Weekly news, tips, trivia, fun facts and wild tales from the outdoors
March 24, 2004
Whoppers And Tall Tales
Spinning yarns and telling whoppers about wildlife and sportsmen’s exploits is as old as the outdoors. Long before today’s so-called urban legends, there existed tall tales of animal and human origin, deeply rooted in the mountains, hollows and backcountry of America. Those stories continue, especially in rural areas, and, as in the past, they are often sustained by the time-honored, word-of-mouth method. Today, when you add the speed, capability and relative anonymity of the Internet, rumors about wild critters can quickly grow to cyber proportions with the click of a mouse.
Also in this week’s Outdoor News Hound, read about fly-fishing elbow and some good news about poachers.
It is highly likely that some regular readers of this column might have been victimized by a recent Internet tall tale regarding the pending new world record blue catfish. (See The Outdoor News Hound, January 27). The story reported how angler Cody Mullennix hooked, battled, and landed a 60-inch, 121.5-pound behemoth while fishing from the bank on the Texas side of Lake Texoma.
A few weeks ago, a photograph began circulating on the Internet showing a pair of young men in shorts, standing in a river while holding an enormous catfish. The story sent with the photo alleged that it was a 140-pound blue catfish taken in Lake Texoma.
The disputed catfish photograph.
Problem was, it was neither a blue catfish, nor did it depict Lake Texoma. Its origin was not even on the same continent. (And, with shorts and green trees pictured, it most certainly wasn’t north Texas in January!)
Instead, according to scopes.com, a Web site that specializes in proving or dispelling myths and untruths spread on the Internet, the photo originated in Italy. That continent is home to the European, or Wels, catfish — one that is known to grow considerably larger than any species native to North America.
A record 8-foot, 197-pound European catfish was caught in northern Spain about a year ago. The previous European record was 185 pounds and was held by an Austrian. The current world record for the species is 202 pounds and was caught in Kazakhstan.
A “It Takes Two Hands” Whopper
In one of the biggest fish stories to come out of Missouri last summer, a widely-circulated tale about one that really got away was proven unfounded. This Ozark-country whopper centered around a Carroll County angler’s huge flathead catfish, which supposedly contained a human hand and wrist, complete with a gold wedding band and ticking wristwatch.
The county sheriff was able to track down the origin of the story, finding at the source a fisherman who had taken a few more liberties with the truth than even the average catfish angler.
Poachers (Inadvertently) Do Good
Kris Bishop, who heads the Texas Parks and Wildlife Department’s restitution department, said last week that the agency collects about $365,000 in fines from poachers each year. Every penny of the collected fines goes to parks and wildlife projects.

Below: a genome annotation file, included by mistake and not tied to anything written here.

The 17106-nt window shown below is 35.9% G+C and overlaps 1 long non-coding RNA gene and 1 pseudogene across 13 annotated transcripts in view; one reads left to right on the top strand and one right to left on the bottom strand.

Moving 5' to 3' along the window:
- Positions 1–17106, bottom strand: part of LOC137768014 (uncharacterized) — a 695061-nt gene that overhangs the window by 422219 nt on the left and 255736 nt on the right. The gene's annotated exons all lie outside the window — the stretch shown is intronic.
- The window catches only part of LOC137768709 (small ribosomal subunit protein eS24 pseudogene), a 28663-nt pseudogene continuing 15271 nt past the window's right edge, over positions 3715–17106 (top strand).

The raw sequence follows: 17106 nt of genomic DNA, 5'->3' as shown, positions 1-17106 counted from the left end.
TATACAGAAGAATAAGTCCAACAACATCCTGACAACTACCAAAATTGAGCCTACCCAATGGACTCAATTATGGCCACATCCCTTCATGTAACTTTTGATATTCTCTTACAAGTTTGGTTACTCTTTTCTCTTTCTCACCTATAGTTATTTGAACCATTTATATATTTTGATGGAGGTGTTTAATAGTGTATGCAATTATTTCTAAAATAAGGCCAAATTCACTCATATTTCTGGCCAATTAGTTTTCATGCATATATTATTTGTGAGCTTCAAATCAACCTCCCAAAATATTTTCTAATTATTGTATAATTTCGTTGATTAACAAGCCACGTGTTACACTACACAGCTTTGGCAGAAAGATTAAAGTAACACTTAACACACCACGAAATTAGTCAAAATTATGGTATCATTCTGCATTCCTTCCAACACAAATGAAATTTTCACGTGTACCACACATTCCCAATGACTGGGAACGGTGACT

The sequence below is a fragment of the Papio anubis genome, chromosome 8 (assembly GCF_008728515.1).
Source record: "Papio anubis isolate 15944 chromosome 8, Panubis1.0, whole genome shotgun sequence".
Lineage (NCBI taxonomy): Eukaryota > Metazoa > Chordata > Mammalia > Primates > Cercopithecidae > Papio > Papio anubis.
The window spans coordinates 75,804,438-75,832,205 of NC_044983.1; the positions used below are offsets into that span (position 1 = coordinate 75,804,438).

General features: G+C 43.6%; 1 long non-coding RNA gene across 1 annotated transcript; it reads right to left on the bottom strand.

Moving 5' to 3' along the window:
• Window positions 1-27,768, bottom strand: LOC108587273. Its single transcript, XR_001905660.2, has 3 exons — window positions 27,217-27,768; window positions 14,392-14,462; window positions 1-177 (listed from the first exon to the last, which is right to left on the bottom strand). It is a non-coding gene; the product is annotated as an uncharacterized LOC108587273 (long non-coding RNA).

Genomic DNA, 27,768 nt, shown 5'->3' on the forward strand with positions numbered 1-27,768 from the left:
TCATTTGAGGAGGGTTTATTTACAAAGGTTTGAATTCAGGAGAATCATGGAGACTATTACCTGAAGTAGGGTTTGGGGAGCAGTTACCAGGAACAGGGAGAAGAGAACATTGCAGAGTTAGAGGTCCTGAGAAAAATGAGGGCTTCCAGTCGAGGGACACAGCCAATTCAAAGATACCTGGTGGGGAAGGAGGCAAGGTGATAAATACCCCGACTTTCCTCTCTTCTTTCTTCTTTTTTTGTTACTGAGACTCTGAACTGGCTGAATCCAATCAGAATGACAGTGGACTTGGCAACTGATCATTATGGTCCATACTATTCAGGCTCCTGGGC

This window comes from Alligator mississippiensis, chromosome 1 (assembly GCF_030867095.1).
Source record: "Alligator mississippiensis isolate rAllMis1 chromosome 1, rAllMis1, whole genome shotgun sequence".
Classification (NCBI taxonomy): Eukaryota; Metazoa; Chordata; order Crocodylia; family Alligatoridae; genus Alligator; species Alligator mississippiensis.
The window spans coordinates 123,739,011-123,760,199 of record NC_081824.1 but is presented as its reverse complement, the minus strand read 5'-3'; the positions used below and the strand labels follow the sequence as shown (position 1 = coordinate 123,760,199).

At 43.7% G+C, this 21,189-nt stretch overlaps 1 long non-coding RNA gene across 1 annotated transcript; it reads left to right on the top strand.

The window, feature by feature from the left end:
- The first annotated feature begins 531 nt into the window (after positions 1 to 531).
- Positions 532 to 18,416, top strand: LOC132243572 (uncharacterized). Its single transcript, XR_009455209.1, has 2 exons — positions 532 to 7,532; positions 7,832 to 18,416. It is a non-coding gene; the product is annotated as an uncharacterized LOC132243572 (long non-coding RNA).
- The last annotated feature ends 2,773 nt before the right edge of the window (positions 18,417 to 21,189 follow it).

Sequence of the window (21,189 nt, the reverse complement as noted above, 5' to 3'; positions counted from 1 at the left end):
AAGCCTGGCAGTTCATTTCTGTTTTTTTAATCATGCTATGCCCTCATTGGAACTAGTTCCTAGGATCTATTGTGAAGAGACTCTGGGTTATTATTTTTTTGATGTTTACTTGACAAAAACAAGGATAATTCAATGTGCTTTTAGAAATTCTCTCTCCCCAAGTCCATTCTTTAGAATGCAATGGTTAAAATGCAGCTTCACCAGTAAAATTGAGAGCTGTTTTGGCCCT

In an era when many state agencies are often strapped for funding, Texas officials admit the fines they collect help maintain vital department projects.
“We find it not only pays for wildlife and wildlife management areas, but also game wardens and their salaries,” Bishop said.
Outdoor News Hound Almanac
Fly fishing these days can cost an arm, leg, and even a shoulder, according to an orthopedic surgeon who says he’s seeing more patients these days who suffer maladies relating to the activity. Dr. Keith Robert Berend of Duke University Medical Center’s Division of Orthopedic Surgery, an avid fisherman himself, said he’s seeing an increasing number of cases of “caster’s shoulder,” “fly-fishing elbow,” and “stooper’s back.”
In tracking the prevalence of repetitive motion-related injuries among fly-fishermen, Berend surveyed 131 fly anglers through E-mail and by polling a fly-fishing club. The findings appeared in a recent issue of the Journal of the Southern Orthopedic Association.
He found 59 percent of the fly fishermen reported lower back pain. Saltwater fishermen had the highest incidents of shoulder and elbow pain (31 percent), while trout fishermen were most likely to report wrist pain (31 percent).
“Fly fishermen must understand they need to condition themselves and stay in shape to avoid muscle aches and pain,” Berend reported. “They need to realize it’s a repetitive-motion sport that deserves to have conditioning and training, just like any other recreational sport they might be involved with, like golf or tennis.”
Quote Of The Week
“It is for most of us our first memory of venison’s taste. It is the venison of deer camps, wood stoves, cold lucent fall nights, a venison that for any number of reasons — as many reasons of sentiment as of perishability — is best eaten while still in that old high lonesome. It can, all by itself, make a trip worthwhile.”
–Tom McIntyre “Cross Strawberry Creek Mule Deer Liver: A Recipe”
Sports Afield magazine, 1982
J.R. Absher is a freelance outdoor writer whose articles and columns appear in numerous national publications. He writes weekly for sportsmansguide.com. Visit his Web site, The Outdoor Pressroom (www.outdoorpressroom.com) to find the latest outdoor news of interest. You may contact him at email@example.com.